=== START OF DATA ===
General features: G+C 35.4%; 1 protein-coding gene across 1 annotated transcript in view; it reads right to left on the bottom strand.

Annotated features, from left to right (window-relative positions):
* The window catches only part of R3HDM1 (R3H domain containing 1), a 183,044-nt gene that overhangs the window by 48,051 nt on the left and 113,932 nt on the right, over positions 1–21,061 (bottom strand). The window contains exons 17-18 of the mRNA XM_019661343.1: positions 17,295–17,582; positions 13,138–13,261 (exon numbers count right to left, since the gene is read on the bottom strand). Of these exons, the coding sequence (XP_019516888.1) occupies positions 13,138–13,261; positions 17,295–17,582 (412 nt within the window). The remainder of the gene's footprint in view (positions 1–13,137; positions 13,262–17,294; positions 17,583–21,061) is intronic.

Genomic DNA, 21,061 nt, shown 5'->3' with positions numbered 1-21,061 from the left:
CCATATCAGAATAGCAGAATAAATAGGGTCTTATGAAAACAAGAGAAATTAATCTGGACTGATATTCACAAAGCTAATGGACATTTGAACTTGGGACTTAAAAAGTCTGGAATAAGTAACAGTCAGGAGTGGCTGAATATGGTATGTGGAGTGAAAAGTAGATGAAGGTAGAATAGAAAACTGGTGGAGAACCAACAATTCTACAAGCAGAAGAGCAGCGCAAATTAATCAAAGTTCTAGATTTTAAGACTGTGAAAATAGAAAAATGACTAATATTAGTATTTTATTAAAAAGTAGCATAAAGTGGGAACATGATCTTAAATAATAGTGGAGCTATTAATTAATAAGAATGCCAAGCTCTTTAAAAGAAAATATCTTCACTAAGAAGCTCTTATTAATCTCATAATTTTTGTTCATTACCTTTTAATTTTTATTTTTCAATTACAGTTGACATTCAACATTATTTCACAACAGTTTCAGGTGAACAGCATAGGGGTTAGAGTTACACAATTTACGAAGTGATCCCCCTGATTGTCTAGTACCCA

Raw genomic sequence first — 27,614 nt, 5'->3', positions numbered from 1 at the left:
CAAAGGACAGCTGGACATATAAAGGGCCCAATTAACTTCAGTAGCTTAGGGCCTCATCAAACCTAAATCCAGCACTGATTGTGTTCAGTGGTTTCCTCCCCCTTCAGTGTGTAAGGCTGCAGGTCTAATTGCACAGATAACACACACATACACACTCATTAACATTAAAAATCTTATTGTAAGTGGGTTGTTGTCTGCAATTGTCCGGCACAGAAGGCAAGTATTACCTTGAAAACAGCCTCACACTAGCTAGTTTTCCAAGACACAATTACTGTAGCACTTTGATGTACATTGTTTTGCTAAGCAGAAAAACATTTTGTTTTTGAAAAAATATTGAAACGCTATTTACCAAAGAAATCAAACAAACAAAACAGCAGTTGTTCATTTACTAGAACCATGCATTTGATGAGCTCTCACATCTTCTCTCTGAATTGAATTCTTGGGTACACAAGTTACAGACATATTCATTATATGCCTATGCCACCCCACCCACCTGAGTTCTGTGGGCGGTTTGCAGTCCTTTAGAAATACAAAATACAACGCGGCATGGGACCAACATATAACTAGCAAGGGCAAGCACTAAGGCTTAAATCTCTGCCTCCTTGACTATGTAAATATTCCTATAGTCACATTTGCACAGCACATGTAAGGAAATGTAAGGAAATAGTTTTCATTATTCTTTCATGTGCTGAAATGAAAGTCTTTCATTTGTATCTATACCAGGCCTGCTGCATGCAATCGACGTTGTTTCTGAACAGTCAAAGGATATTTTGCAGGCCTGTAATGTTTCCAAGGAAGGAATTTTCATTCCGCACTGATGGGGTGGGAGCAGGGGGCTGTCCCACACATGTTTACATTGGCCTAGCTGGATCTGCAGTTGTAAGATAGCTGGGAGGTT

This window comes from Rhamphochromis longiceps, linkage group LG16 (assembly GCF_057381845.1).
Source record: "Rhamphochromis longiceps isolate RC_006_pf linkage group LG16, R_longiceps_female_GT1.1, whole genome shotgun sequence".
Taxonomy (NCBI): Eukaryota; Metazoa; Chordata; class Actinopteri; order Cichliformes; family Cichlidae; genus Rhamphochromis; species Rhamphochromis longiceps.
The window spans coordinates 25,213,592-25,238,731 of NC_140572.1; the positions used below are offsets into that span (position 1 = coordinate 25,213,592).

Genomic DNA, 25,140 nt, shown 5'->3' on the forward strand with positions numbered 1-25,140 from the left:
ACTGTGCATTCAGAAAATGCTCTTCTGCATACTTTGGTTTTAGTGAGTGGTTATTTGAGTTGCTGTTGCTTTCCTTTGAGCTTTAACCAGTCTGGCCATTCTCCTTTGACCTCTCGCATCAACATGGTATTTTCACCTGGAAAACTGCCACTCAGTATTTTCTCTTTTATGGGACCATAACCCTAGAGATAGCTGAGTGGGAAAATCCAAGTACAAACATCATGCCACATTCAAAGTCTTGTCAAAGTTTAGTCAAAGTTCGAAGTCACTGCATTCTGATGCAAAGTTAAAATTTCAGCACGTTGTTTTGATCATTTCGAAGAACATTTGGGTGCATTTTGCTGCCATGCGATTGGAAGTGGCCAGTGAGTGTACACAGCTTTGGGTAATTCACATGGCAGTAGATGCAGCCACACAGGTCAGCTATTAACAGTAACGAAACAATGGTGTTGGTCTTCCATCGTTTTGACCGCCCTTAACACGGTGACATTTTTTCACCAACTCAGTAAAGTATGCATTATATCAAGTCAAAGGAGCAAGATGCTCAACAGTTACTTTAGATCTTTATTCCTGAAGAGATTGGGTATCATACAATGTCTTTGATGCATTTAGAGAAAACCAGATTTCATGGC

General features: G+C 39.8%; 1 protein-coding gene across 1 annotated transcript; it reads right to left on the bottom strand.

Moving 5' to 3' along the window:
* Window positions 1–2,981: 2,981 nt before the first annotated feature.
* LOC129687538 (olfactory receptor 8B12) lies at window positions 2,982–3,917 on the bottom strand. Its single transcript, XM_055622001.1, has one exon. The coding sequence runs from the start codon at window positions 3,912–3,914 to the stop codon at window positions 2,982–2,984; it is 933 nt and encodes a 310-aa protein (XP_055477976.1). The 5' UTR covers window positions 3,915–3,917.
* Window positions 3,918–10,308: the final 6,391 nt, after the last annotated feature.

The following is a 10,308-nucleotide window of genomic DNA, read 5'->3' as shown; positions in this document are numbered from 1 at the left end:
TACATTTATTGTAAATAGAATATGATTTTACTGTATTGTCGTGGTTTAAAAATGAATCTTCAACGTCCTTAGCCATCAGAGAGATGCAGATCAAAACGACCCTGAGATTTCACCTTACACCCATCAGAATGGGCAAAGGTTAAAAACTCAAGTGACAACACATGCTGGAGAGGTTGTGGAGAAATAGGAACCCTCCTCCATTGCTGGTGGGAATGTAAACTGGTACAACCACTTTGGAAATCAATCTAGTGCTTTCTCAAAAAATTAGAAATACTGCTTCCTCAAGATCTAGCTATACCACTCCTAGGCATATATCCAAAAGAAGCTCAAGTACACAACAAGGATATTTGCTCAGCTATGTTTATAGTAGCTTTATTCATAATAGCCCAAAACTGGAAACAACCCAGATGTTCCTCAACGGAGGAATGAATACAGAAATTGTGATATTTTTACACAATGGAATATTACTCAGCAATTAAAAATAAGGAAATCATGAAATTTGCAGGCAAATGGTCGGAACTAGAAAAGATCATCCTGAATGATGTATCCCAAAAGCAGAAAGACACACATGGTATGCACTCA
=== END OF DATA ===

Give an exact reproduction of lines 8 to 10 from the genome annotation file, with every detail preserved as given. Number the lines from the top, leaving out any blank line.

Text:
This window comes from Rhamphochromis longiceps, linkage group LG16 (assembly GCF_057381845.1).
Source record: "Rhamphochromis longiceps isolate RC_006_pf linkage group LG16, R_longiceps_female_GT1.1, whole genome shotgun sequence".
Taxonomy (NCBI): Eukaryota; Metazoa; Chordata; class Actinopteri; order Cichliformes; family Cichlidae; genus Rhamphochromis; species Rhamphochromis longiceps.